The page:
Our autonomic nervous system, which responds to the brain’s limbic system, is in charge of regulating breathing, heart rate, digestion and numerous other operations related to emotions. The most accessible way to affect that system is by changing the breath. Slower, deeper breathing brings relaxation and calm. Faster, sharper breathing brings up energy. Try breathing in a way that simulates the HA, HA, HA of laughter and you may notice an emotional shift toward happiness.


If we slump our shoulders and cast our eyes downward, we are likely to feel sad. If we look defeated, our emotions will match. If we sit or stand up straight, elevate the ribcage just a bit and look out at the world, we are likely to feel more confident and powerful. If we lean back with our feet up and hands behind our head, we tend to feel more relaxed.  As a general rule, postures that open your ribcage and allow deeper abdominal breathing lead to relaxation.

Facial Expression

We smile when we are happy. The emotional brain thinks therefore that if we are smiling happiness is the appropriate emotion to create. Practice the half-smile you can see on any image of the Buddha. This subtle relaxation of the face and very slight upturning of the lips can induce a lighter, brighter feeling.


Cognitive-Behavior Therapy is built on the premise that what we think largely determines what we feel. If we are depressed, we need to break out of the thinking habits that generate sadness, fear, dread and futility. It is easy to observe that our thoughts can bring us down. Hang out with your most pessimistic thoughts for a while and you will surely feel unhappy before long. On the other hand, when we generate more self-affirming, grateful and hopeful thoughts, our emotions take on a brighter tone. Consciously directing our thoughts, we can guide our emotions. To be more energetic, give yourself more enthusiastic thoughts. To be calmer, give yourself peaceful thoughts. To experience more joy, put your mental attention on thoughts of gratitude and compassion.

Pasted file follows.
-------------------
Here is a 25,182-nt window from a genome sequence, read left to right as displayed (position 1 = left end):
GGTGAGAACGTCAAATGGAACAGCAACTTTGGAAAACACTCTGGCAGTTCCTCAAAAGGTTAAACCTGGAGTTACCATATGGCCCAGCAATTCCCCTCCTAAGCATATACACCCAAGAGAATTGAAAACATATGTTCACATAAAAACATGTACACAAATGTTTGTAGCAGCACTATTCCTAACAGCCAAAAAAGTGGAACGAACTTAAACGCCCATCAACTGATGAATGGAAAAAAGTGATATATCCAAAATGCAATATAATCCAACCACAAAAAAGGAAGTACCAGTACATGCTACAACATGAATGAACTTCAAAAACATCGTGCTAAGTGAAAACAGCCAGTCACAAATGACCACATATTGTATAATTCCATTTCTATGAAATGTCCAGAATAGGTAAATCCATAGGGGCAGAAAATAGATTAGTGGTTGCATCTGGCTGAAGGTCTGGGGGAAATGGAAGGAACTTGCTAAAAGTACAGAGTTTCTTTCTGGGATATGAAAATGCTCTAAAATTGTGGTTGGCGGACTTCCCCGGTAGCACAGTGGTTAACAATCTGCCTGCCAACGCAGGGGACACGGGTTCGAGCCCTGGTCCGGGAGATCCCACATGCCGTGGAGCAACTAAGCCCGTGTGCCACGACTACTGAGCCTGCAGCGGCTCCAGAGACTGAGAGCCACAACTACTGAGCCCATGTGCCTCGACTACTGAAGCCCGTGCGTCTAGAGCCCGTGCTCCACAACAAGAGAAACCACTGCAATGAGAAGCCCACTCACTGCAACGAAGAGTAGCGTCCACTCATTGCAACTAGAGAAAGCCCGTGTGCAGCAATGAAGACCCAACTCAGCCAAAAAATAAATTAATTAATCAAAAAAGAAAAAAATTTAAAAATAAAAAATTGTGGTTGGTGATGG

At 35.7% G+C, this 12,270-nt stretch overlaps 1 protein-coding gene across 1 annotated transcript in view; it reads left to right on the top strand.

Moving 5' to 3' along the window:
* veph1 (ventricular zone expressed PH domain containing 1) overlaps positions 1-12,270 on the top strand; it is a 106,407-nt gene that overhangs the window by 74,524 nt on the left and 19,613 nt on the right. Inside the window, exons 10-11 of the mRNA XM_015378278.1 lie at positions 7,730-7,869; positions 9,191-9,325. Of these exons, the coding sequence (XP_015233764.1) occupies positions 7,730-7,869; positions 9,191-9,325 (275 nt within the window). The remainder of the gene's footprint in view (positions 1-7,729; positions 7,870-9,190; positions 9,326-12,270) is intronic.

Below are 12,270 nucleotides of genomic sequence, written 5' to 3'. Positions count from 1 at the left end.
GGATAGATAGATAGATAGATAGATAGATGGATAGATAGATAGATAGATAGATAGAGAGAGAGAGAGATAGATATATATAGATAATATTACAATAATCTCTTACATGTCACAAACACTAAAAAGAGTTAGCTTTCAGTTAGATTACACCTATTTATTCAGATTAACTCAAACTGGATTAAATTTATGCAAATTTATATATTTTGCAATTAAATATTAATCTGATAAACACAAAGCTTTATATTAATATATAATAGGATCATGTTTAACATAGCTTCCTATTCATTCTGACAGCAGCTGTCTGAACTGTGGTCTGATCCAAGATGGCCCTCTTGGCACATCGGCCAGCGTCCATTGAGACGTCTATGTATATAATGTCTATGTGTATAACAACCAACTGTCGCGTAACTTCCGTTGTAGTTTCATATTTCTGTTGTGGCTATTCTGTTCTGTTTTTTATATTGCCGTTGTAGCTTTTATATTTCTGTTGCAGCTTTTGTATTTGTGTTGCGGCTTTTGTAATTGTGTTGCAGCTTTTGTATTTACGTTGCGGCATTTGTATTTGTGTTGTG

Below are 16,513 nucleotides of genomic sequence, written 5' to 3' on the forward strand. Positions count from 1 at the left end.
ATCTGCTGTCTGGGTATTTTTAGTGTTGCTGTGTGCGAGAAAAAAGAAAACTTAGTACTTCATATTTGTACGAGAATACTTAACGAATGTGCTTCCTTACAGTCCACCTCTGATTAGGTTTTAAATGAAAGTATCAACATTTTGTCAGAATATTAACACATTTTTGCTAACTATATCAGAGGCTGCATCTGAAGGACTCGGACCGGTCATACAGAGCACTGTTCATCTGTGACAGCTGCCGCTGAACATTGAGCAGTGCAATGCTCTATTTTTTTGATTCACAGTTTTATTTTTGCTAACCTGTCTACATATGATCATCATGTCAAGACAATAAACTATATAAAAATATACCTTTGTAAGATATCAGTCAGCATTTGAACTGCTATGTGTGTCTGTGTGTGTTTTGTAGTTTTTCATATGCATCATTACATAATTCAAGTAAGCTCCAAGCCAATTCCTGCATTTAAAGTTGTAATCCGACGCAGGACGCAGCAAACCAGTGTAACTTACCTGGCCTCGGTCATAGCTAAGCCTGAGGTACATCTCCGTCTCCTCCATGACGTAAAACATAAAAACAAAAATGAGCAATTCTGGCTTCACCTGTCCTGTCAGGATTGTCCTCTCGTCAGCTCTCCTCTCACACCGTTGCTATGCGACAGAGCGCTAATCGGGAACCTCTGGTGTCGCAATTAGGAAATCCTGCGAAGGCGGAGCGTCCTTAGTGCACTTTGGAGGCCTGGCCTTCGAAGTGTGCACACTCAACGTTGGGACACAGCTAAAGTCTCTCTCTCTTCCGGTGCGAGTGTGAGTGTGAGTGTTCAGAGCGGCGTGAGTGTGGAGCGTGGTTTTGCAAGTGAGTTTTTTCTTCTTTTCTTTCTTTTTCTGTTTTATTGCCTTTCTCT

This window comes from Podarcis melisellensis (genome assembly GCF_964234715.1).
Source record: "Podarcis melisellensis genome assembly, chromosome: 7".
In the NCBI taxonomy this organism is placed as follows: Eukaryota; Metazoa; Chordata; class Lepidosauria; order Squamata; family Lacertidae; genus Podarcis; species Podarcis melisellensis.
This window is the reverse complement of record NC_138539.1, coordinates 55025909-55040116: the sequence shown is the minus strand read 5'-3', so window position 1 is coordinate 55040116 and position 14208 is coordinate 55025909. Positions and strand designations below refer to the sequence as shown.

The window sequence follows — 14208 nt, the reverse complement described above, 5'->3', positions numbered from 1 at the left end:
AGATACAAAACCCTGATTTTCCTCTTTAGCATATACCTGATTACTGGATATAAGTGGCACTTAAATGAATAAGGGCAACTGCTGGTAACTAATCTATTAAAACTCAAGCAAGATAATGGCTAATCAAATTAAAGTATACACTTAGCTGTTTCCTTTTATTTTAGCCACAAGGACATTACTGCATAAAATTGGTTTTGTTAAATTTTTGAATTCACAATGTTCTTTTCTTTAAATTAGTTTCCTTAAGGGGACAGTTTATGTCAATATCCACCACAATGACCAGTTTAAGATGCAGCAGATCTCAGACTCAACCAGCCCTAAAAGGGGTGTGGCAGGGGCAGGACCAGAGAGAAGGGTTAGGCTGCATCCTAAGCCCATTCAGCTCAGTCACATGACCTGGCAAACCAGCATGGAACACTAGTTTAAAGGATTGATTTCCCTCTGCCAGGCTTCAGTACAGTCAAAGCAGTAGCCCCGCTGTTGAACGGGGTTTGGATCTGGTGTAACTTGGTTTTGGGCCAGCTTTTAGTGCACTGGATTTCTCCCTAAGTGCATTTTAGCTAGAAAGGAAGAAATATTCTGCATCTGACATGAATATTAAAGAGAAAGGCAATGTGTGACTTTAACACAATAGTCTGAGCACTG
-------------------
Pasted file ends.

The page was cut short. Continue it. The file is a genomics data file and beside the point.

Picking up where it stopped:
Visualization/Mental Imagery

Some of our thinking is verbal, but much of it is imaginal. We remember and create multi-sensory images in our minds and associate them with emotional states. If you think of the time in your life when you were most happy, sad or frightened, you will likely re-experience some level of those emotions. If you imagine being in a safe, pleasant place and imagine it vividly, including all of your senses, you will likely feel pleasant emotions and a sense of calm. Imagining a successful outcome to a challenge you face can make you feel more confident and may add to your chances of success. On the contrary, if you predict disaster, you are more likely to get one.


If we were going to sail across the ocean, it would be a good idea to know how to navigate or have a good navigator along. A navigator uses a destination, or at least a waypoint to orient towards. Otherwise we might just go where the wind blows. When we decide to master our emotions, we are setting a direction. We decide that we aren’t going to be blown around by the force of external events. We have the power to decide the type of emotional life we want to live. Wanting to be more peaceful at heart, we decide to do the things that create that condition. We practice mastering our emotions. We let go of thoughts that keep us upset. We breathe. We are attentive to our posture and facial expression. We take care of our bodies. We guide our thoughts to be more loving.

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© 2008 Tom Barrett